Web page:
[Minor spoilers follow]

By the beginning of its third episode, We Hunt Together reveals that Freddy’s craziness stems from an adolescent sexual abuse scandal at her boarding school, and that Baba’s lethal streak comes from his tenure as a child soldier in his violence-wracked homeland. Hallucinatory flashbacks to those incidents pepper the ongoing proceedings, and to create narrative balance, Hull also saddles her police protagonists—like their prey, a Black man and a white woman—with pressing issues. Analytical by-the-books Jackson won’t confront the wife who’s cheating on him, much to Lola’s chagrin. And Lola has a nasty heroin habit that takes up much of her free time, and eventually leads to a confrontation with her partner that puts both of their careers in jeopardy.

Except, however, that it really doesn’t, because We Hunt Together isn’t interested in overly complicating things. From its black-white racial dynamics and portrait of refugee hardships, to its mix of drug abuse, marital strife and childhood ordeals, the series introduces intriguing elements and then turns them into basic plot devices designed to move the narrative forward. They’re window dressing, not avenues of serious inquiry, which leaves everything feeling slightly shallow and tossed-off. That’s additionally true of Jackson and Lola’s rapport, which never quite finds a consistent combative groove despite the best efforts of Myles and Ceesay, who—aside from being the spitting image of stateside actors Julianne Nicholson and Sam Richardson (Veep), respectively—prove to be charismatic and forceful leads.

On the flip side of ‘We Hunt Together’s’ equation, Corfield and Ola are an engagingly nefarious duo, she sensual and ruthless, he furious and damaged.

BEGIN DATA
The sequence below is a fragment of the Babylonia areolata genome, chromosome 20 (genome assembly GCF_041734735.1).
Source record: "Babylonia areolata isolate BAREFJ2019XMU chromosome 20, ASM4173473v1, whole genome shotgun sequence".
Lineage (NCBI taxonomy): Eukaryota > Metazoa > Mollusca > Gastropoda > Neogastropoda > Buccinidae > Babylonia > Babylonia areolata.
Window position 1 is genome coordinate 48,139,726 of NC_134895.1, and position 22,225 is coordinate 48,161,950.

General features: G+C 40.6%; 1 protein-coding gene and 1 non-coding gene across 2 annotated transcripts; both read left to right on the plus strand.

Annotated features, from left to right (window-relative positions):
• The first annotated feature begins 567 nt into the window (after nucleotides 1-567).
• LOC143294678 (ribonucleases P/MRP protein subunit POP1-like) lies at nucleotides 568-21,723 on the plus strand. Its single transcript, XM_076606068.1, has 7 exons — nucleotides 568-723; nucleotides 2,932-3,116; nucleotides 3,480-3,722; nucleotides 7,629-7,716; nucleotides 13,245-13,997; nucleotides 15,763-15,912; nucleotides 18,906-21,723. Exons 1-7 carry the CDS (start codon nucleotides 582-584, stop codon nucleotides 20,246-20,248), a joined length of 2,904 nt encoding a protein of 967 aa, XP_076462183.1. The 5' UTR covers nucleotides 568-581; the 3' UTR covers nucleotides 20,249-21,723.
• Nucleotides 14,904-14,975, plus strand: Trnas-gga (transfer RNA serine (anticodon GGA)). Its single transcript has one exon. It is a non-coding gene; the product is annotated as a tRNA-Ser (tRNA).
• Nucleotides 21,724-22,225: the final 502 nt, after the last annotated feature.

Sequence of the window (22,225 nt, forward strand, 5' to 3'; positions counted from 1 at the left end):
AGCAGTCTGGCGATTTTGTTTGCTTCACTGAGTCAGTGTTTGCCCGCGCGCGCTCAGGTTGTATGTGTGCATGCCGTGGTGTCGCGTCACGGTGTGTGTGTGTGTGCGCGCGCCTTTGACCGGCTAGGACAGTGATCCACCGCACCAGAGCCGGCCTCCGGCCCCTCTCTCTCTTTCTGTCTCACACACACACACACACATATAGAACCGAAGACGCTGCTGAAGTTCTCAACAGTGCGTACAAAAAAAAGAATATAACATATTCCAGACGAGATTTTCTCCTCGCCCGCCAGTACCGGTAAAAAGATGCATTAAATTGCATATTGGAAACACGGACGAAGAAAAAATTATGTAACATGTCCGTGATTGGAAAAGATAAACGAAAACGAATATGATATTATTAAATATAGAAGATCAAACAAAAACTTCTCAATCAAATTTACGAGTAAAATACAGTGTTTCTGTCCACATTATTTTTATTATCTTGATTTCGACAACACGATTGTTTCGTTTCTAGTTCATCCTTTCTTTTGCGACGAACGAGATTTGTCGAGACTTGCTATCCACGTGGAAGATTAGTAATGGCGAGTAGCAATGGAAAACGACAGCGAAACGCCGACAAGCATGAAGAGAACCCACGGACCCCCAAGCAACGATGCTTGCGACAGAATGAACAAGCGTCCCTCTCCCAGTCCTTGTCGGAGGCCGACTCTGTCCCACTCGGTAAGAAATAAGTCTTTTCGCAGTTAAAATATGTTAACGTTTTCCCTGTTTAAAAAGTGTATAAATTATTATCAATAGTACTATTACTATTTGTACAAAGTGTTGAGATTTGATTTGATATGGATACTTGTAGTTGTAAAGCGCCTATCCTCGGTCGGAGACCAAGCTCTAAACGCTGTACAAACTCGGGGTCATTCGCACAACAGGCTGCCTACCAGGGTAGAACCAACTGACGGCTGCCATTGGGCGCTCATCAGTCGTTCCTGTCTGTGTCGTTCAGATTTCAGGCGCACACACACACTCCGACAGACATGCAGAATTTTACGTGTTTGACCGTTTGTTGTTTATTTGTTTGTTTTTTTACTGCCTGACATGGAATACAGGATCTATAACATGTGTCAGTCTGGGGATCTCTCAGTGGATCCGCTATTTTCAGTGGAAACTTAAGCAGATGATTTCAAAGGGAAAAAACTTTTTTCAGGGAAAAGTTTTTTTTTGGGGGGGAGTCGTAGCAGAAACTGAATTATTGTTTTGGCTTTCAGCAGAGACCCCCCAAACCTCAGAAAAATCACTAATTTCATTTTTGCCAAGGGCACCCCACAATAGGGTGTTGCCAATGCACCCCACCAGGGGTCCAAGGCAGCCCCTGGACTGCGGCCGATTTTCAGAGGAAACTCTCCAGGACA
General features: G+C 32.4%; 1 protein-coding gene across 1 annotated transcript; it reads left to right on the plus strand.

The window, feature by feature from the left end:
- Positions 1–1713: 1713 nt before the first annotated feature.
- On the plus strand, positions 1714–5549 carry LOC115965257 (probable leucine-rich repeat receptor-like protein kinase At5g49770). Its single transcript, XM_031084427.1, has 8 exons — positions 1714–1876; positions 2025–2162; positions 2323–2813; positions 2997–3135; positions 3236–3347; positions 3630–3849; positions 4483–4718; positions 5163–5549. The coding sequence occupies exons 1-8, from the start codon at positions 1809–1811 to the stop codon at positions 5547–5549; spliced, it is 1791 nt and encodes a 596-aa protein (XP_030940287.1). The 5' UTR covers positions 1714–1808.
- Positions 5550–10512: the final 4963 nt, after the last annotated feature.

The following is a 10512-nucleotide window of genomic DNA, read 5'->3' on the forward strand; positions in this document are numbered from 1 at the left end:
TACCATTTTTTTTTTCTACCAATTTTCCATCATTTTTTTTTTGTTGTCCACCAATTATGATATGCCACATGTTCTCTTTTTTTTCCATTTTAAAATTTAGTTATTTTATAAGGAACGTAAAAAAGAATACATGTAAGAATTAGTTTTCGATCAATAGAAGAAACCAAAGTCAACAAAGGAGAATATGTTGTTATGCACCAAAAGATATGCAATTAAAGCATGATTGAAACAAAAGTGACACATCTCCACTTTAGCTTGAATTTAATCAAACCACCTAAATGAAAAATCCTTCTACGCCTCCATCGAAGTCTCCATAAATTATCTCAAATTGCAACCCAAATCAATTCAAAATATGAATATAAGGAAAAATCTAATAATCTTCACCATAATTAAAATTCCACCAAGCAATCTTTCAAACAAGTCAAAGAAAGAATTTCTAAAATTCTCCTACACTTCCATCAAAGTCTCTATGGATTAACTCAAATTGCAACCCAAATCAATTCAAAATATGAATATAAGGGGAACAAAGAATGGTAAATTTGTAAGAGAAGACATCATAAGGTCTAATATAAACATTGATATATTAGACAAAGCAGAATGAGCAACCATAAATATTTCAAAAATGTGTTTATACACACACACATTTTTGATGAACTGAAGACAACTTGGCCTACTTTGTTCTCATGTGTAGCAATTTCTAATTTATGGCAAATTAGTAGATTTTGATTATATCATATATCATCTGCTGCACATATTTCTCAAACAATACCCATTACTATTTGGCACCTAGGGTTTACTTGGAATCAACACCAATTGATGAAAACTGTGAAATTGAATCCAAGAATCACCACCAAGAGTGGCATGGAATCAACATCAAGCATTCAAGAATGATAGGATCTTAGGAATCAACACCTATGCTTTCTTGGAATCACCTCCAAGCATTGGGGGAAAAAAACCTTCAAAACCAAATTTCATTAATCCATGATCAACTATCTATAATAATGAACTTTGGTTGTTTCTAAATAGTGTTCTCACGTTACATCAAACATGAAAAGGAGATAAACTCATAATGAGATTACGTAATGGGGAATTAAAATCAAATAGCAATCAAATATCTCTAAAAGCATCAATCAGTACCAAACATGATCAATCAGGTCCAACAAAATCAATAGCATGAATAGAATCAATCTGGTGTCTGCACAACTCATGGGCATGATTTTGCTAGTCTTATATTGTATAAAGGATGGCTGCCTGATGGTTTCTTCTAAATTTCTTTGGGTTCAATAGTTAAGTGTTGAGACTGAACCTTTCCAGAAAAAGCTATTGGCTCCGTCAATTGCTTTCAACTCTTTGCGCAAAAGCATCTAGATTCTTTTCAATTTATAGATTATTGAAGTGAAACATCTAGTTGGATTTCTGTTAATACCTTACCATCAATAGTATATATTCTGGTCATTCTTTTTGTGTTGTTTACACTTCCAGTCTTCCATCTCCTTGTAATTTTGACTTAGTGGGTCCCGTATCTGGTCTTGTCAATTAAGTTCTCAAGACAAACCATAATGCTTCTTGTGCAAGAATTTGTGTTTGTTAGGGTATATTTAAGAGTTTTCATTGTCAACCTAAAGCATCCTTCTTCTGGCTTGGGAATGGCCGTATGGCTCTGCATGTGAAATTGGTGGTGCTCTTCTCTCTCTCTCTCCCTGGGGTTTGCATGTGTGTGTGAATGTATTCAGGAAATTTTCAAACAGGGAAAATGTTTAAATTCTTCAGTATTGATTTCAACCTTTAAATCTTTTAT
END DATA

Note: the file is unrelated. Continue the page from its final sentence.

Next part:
On the flip side of We Hunt Together’s equation, Corfield and Ola are an engagingly nefarious duo, she sensual and ruthless, he furious and damaged. Unfortunately, in explaining the yesteryear calamities now motivating them, the show tries to engender sympathy for them as well—a step too far given their cold, methodical homicidal conduct. Making matters worse, their victims are also far from likeable, meaning that for significant stretches, Hull’s tale involves villainous (or at least scarily broken) outlaws doing nasty things to other repugnant individuals. Given that state of affairs, the show’s equilibrium falters, compelling one to root for Jackson and Lola to a degree that’s out of step with the show’s even-handed treatment of its mirror-image main characters.

Even if the series is alternately too thin and heavy-handed, it provides enough thorny developments to drum up modest excitement. And Ceesay and Myles are often so amusingly contentious together that it’s easy to ignore the contrived clunkiness of their friction. Yet We Hunt Together’s argument that everyone’s every move is informed by past deeds (and experiences) is neither profound nor novel enough to sustain the hackneyed cops-and-crooks suspense it eventually delivers. A cliffhanger conclusion creates the possibility of a follow-up, but with such banal things to say in its initial outing, it’s hard to see why this hunt needs to continue.